After presenting the Photo Easy software package, Kevin showed us the WEB Easy Software. I should have stressed on the word easy, because Kevin made creating a WEB page look so easy, I’m willing to bet even the greenest novice could handle it. Imagine, creating a WEB page with pictures and buttons and links, and not having to know HTML. Kevin said this particular package got great reviews, and they are already talking upgrades. His demonstration of this package wasn’t as detailed as Photo Easy because he wanted to give Gary time to show us the latest version of WEB Easy. The new and improved version, WEB Easy Millennium.

Gary showed us all of the new bells and whistles to the WEB Easy program. The big thing is DHTML – dynamic hypertext markup language. He told us you could add as many pages as needed, there is a more complex assortment of templates, and you can customize your page as you like it. You can even use a blank template and build a straight HTML site or a dynamic one. You can create forms by just dragging and dropping. You can bring in another form and change it. It’s easy to get on line. While it’s not a true High End product, it’s easy enough to get you started. I wish I had purchased that program as well, so I could have gone into more detail about its features. However, one of the features on their brochure did catch my eye. “IXLA Web Easy will even take care of publishing, maintaining and updating your Web site once you’ve created it. And, since most Internet Service Providers (like AOL, Netcom, Earthlink and many others) offer free Web site server space as part of a standard Internet account, IXLA Web Easy makes it easy to publish and maintain your Web site without incurring any extra monthly expenses.”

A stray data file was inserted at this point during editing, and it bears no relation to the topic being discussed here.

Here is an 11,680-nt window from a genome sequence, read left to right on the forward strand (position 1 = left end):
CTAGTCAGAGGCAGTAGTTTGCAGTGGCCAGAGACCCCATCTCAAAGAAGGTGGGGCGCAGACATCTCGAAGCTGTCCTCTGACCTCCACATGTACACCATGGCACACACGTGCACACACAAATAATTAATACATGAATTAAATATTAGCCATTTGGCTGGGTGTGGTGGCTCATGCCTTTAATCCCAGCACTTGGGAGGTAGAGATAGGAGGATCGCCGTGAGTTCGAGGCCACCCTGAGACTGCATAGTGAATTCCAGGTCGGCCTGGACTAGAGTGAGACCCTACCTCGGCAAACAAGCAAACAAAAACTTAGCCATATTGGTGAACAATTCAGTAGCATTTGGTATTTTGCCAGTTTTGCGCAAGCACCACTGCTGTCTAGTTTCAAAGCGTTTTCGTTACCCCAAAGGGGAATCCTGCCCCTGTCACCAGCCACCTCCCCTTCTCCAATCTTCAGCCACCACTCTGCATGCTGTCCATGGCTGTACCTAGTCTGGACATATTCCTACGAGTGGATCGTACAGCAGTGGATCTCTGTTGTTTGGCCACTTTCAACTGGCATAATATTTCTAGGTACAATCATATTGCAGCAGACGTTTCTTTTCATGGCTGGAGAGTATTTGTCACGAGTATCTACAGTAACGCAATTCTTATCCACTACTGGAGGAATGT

Kevin and Gary were excellent presenters. They really knew their product, and you could tell they enjoyed working with it and liked what it did. Their presentation went very well, there were no hesitations. The program did just what they said it would, when they said it would.

They ended the evening with some great offers on the already inexpensive software. And judging from the size of the crowd on the stage that wanted to get their hands on one or more of the packages, I wasn’t the only one who was impressed with these two guys. Their office, by the way, is right here in Danbury. You can contact them at 17 Jansen Street, Danbury, CT 06810 – telephone 203-730-8805 or fax them at 203-730-8802. You can also check out IXLA USA at their website, http://www.ixla.com.

Minimum requirements for using the DualCam 640 with your PC.

Pentium processor or equivalent
Microsoft Windows 95(serial) or Windows 98 (serial & USB)
16MB RAM (32 MB or higher recommended)
Hard disk with at least 150 MB or higher free space
256 color or higher graphics card (16bit highly recommended)
CD ROM drive
2xAA batteries Included with the camera
Internet access required for on-line components.

Minimum requirements for Using the DualCam 640 with your MAC.

Power Macintosh, G3, G4, iMac, iBook
Mac OS 8.6 or later
Available USB port
64 MB RAM (with Virtual Memory on)
100 MB hard disk space (Canto and Corel software)

Carol Gibson enjoys photographing her grandchildren. She also photographs numerous other items and likes to manipulate them on the computer. She then takes the final copy and uses them for greeting cards for family and friends.